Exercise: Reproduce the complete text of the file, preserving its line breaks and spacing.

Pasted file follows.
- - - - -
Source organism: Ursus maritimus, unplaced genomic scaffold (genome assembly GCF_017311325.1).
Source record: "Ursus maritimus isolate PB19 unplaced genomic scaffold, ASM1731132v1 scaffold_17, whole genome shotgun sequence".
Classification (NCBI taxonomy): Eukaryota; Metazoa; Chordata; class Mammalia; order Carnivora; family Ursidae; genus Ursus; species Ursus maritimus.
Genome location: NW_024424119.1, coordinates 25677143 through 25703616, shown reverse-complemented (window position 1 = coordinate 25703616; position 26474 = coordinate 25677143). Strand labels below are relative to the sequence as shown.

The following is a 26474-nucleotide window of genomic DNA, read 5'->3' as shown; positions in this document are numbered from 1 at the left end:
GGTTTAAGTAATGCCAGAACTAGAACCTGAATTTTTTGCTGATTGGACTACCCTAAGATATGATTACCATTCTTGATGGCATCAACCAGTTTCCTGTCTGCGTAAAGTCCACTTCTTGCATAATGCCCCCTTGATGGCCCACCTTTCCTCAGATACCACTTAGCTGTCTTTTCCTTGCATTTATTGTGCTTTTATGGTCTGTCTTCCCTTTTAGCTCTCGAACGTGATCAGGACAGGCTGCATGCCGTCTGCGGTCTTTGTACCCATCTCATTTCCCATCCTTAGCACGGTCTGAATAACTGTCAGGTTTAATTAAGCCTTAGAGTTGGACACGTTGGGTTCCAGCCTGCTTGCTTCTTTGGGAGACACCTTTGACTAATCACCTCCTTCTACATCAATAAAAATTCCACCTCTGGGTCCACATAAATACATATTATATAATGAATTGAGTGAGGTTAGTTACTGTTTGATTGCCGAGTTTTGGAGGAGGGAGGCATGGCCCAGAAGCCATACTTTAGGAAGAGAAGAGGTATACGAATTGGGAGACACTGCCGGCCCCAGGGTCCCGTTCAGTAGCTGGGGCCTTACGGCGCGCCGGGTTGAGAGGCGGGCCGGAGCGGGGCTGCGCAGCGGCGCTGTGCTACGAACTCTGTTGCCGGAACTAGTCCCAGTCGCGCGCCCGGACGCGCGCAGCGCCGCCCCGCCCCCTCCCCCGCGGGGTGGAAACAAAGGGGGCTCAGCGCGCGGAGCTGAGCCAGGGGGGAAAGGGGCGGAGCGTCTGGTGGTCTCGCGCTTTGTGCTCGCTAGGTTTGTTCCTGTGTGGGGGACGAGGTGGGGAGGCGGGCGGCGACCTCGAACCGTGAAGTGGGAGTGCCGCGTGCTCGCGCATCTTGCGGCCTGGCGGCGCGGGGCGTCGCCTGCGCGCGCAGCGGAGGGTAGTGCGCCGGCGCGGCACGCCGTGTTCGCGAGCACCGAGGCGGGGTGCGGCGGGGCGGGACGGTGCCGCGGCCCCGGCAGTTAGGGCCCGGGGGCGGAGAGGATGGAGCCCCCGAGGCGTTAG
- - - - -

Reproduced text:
Source organism: Ursus maritimus, unplaced genomic scaffold (genome assembly GCF_017311325.1).
Source record: "Ursus maritimus isolate PB19 unplaced genomic scaffold, ASM1731132v1 scaffold_17, whole genome shotgun sequence".
Classification (NCBI taxonomy): Eukaryota; Metazoa; Chordata; class Mammalia; order Carnivora; family Ursidae; genus Ursus; species Ursus maritimus.
Genome location: NW_024424119.1, coordinates 25677143 through 25703616, shown reverse-complemented (window position 1 = coordinate 25703616; position 26474 = coordinate 25677143). Strand labels below are relative to the sequence as shown.

The following is a 26474-nucleotide window of genomic DNA, read 5'->3' as shown; positions in this document are numbered from 1 at the left end:
GGTTTAAGTAATGCCAGAACTAGAACCTGAATTTTTTGCTGATTGGACTACCCTAAGATATGATTACCATTCTTGATGGCATCAACCAGTTTCCTGTCTGCGTAAAGTCCACTTCTTGCATAATGCCCCCTTGATGGCCCACCTTTCCTCAGATACCACTTAGCTGTCTTTTCCTTGCATTTATTGTGCTTTTATGGTCTGTCTTCCCTTTTAGCTCTCGAACGTGATCAGGACAGGCTGCATGCCGTCTGCGGTCTTTGTACCCATCTCATTTCCCATCCTTAGCACGGTCTGAATAACTGTCAGGTTTAATTAAGCCTTAGAGTTGGACACGTTGGGTTCCAGCCTGCTTGCTTCTTTGGGAGACACCTTTGACTAATCACCTCCTTCTACATCAATAAAAATTCCACCTCTGGGTCCACATAAATACATATTATATAATGAATTGAGTGAGGTTAGTTACTGTTTGATTGCCGAGTTTTGGAGGAGGGAGGCATGGCCCAGAAGCCATACTTTAGGAAGAGAAGAGGTATACGAATTGGGAGACACTGCCGGCCCCAGGGTCCCGTTCAGTAGCTGGGGCCTTACGGCGCGCCGGGTTGAGAGGCGGGCCGGAGCGGGGCTGCGCAGCGGCGCTGTGCTACGAACTCTGTTGCCGGAACTAGTCCCAGTCGCGCGCCCGGACGCGCGCAGCGCCGCCCCGCCCCCTCCCCCGCGGGGTGGAAACAAAGGGGGCTCAGCGCGCGGAGCTGAGCCAGGGGGGAAAGGGGCGGAGCGTCTGGTGGTCTCGCGCTTTGTGCTCGCTAGGTTTGTTCCTGTGTGGGGGACGAGGTGGGGAGGCGGGCGGCGACCTCGAACCGTGAAGTGGGAGTGCCGCGTGCTCGCGCATCTTGCGGCCTGGCGGCGCGGGGCGTCGCCTGCGCGCGCAGCGGAGGGTAGTGCGCCGGCGCGGCACGCCGTGTTCGCGAGCACCGAGGCGGGGTGCGGCGGGGCGGGACGGTGCCGCGGCCCCGGCAGTTAGGGCCCGGGGGCGGAGAGGATGGAGCCCCCGAGGCGTTAG